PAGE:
Fitch: Stable outlook for Sri Lankan banks



Fitch Ratings Lanka says that its outlook for the majority of Sri Lankan banks is stable, underpinned by improved earnings prospects due to post-war growth in the domestic economy as well as the government’s capacity to support the banking system. However, rapid loan growth will test the banks’ risk management systems and funding profiles.


"A significant revision of government economic policy, macroeconomic shocks, or rapid lending that undermine liquidity, earnings or asset quality and lead to significant capital impairment could be negative for the Outlook and/or ratings of Sri Lankan banks. Conversely, structural changes such as improvements to risk management and enhanced capital buffers could be positive for the outlook and/or ratings," the ratings agency said.


"Real GDP growth should drive strong credit demand and licensed commercial banks are best-placed to meet this demand. However, Fitch expects a policy response from the authorities to rein in credit demand should inflation increase significantly.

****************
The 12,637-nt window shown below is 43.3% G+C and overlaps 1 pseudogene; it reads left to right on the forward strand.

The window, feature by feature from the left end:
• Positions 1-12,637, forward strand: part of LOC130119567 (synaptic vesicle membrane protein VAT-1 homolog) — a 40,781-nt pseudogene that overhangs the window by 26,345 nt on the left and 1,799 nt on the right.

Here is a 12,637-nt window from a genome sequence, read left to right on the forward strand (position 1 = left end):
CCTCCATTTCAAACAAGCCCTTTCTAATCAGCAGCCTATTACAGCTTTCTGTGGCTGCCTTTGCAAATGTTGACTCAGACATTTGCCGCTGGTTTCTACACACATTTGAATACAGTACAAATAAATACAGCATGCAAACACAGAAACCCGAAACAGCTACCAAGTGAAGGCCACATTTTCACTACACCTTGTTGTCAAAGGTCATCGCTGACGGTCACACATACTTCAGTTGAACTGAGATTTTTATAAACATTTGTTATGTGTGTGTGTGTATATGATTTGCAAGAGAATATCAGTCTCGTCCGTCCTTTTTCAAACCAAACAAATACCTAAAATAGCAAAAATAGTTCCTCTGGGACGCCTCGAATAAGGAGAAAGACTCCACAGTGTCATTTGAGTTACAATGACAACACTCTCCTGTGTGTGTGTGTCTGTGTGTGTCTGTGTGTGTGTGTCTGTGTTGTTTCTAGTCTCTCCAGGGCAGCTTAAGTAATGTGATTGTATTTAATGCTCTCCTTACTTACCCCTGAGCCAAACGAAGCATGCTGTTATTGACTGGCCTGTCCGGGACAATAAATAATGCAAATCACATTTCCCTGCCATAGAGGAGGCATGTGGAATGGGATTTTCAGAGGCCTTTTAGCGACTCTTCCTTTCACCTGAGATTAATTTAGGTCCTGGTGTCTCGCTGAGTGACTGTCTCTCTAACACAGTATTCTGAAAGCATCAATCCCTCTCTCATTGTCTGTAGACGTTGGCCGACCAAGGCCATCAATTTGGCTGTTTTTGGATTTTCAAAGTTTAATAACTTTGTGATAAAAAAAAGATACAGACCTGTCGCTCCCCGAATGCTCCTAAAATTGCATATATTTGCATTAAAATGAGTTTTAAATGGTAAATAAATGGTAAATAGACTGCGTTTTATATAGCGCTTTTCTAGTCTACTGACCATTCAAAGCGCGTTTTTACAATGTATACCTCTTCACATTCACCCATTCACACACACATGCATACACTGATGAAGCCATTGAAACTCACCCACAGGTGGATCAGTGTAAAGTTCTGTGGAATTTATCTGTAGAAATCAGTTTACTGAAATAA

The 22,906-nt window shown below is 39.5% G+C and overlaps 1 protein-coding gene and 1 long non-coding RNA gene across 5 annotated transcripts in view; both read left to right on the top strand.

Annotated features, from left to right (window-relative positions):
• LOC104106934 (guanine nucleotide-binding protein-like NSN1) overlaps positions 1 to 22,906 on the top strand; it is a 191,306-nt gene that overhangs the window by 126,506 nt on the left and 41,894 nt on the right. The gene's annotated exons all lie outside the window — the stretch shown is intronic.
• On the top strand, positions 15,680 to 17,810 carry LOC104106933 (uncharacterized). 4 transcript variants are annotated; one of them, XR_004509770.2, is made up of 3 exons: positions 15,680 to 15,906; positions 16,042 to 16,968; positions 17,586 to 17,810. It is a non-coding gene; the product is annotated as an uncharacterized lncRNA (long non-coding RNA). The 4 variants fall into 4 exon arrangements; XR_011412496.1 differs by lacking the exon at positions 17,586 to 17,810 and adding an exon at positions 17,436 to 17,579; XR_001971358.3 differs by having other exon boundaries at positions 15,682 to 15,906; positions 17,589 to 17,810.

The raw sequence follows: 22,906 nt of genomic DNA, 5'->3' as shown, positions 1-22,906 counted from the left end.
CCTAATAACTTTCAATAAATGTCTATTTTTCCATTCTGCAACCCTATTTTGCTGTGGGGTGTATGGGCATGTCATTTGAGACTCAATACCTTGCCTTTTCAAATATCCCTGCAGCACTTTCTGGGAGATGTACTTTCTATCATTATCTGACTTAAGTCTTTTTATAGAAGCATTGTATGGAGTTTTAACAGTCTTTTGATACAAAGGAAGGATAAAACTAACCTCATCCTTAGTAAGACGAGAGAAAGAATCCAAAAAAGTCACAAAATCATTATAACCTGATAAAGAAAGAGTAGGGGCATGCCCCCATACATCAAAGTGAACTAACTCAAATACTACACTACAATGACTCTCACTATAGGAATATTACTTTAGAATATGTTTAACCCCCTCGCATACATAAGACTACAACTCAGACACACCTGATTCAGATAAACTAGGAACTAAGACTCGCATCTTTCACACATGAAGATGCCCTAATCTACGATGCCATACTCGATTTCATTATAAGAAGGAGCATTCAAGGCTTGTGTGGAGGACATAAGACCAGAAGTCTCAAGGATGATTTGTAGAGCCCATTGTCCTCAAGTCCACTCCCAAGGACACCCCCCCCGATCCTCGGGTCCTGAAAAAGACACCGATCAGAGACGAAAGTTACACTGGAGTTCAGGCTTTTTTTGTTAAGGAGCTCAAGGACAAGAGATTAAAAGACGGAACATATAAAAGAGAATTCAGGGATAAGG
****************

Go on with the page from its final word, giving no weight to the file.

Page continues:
Fitch questions the Sri Lankan banking system’s ability to manage above-average loan expansion on a sustained basis. However, the agency believes that any deterioration in asset quality may not be as severe as that seen in 2008 and 2009.


Fitch expects net interest margins to remain under pressure from intensifying competition.


However, the agency believes this could be mitigated by strong loan demand, manageable credit costs and lower effective taxes to allow continued robust profitability in 2012.


Fitch notes that heightened competition and diminishing liquidity are being reflected in rising interest rates on deposits. While the agency expects deposits to remain the main source of funding for Sri Lankan banks, strong lending could result in a rising share of non-deposit funding.


Capital ratios could come under pressure from continued strong credit growth. Fitch believes that capital planning to maintain an adequate buffer is important in light of loan growth levels, credit concentrations, loan loss reserve coverage and exposure to macroeconomic volatility," Fitch said.


 
 
 
 
 
 
 
 
 
 
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